I can’t possibly tell, at least not anymore. When D*ruffalo was unleashed 4 years ago, it was some sort of a media experiment initiated by a semi-anonymous collective of writers, producers and DJs based in several German cities, intended to be a platform to share love for what should be loved, free of any conventional restrictions. Soon some lack of love for what was deemed not as loveable showed up as well, but basically it was conceived to be the Fort Alamo of sincerity. Decidedly non-ironical, accidentally post-cool and fiercely anti-hype. At some point The D*ruffalo Hit Squad and the according Druffmix series was brought to life, to shine a light on music no light shined upon. But it totally spiralled out of control. I don’t know what it is right now, or if I am still a part of it even. But apparently D*ruffalo celebrates its sheer existence and the 50th Druffmix with a party at Berlin’s Soju Bar on February 11, and there are negotiations about a regular residency there. If the unpredictability and confusion of the D*ruffalo members allows. Which is probably unlikely, maybe. I can’t possibly tell.
You are running Macro Records together with Stefan Goldmann. How’s the process been running a label and what can we expect from Macro in 2011?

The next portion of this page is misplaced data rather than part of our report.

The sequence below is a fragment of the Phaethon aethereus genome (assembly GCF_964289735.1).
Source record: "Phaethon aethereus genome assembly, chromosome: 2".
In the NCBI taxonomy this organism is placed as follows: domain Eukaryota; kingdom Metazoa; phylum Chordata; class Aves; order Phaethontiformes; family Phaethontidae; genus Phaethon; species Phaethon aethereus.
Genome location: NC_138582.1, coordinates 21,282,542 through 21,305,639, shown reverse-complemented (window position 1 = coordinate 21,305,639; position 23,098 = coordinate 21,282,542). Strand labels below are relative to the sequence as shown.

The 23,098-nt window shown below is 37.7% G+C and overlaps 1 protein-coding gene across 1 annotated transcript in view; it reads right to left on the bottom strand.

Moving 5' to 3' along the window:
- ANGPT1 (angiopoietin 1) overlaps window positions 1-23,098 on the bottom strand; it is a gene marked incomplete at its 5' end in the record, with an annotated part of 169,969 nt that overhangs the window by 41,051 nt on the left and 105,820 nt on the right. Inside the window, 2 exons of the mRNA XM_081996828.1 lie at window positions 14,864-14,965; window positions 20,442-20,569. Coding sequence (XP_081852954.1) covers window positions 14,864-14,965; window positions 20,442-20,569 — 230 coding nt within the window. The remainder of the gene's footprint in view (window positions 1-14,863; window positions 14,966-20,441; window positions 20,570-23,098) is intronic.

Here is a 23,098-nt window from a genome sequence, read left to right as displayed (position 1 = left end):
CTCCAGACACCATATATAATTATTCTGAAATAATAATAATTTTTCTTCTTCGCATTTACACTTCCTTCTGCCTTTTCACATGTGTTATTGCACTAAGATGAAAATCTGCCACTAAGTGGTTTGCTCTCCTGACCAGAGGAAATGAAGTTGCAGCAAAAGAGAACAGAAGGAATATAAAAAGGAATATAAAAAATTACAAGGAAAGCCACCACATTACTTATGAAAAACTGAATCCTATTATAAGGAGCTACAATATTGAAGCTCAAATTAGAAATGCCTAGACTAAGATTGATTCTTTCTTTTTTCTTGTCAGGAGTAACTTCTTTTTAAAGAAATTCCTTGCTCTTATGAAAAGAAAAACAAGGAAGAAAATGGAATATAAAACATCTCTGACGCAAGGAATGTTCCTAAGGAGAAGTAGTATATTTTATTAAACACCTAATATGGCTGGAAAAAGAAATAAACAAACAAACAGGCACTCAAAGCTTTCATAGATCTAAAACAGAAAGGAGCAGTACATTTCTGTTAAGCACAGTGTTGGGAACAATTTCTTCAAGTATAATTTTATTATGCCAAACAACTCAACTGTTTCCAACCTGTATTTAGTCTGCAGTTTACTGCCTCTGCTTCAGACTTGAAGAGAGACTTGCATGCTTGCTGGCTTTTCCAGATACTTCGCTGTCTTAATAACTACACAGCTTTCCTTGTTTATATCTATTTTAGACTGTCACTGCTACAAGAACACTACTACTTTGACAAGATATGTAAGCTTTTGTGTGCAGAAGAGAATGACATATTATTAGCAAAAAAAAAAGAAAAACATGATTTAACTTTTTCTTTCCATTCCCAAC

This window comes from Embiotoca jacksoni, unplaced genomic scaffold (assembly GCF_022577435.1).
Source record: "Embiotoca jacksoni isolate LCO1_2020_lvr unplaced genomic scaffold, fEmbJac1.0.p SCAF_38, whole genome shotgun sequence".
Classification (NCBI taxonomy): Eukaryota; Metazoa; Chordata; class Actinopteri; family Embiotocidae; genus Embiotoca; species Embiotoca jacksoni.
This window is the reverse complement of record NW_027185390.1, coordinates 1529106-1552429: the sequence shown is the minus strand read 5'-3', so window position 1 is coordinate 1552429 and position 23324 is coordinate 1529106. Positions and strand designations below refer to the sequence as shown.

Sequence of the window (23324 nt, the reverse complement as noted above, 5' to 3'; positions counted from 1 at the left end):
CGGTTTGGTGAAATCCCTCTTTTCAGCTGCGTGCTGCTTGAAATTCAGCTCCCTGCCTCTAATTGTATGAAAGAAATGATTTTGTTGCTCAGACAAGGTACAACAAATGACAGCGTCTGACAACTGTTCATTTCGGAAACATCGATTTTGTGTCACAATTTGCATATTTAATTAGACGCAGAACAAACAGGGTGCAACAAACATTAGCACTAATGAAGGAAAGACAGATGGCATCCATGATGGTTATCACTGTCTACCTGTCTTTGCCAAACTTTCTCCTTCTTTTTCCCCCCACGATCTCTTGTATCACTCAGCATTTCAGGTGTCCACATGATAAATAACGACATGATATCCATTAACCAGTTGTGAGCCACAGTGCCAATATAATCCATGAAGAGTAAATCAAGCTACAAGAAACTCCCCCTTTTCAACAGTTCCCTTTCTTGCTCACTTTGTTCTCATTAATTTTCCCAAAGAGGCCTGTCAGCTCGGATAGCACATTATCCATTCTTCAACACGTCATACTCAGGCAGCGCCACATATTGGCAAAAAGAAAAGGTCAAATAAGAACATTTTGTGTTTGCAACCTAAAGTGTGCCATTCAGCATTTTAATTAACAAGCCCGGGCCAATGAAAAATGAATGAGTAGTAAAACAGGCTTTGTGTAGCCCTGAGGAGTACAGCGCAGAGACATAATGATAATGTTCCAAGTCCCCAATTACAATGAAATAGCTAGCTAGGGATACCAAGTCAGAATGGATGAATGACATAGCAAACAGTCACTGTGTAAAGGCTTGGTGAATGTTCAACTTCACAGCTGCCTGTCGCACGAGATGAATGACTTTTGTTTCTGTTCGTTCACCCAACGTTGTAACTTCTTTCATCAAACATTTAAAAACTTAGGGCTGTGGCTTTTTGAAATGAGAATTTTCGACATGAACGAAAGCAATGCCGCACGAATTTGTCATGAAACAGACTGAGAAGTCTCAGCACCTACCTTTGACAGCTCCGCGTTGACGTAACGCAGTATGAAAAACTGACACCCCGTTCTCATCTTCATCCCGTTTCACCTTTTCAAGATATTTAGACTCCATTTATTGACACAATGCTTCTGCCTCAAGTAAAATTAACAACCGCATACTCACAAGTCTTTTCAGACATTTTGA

When we founded Macro we decided to only release music we find worth releasing, at the potential risk of longer stretches with no releases at all. But then the label took up so much momentum that we now have more releases lined up for this year than in the years before. March will see a new EP by the rather sensational Elektro Guzzi and Stefan’s magnificent “The Grand Hemiola” 2×12″, you can hear excerpts of both in the mix I recorded for you. We will follow that up in April with a live album by Elektro Guzzi and a compilation of the late works of the composer and conductor Friedrich Goldmann, Stefan’s father, who sadly and much too early passed away in 2009. We are also in the process of preparing several other projects for later this year, which are not yet ready to be unveiled, but well worth waiting for. We worked very hard to achieve a position in which we can do whatever we want, and as long as this strong support will stay with us, we will do just that. Expect the unexpected.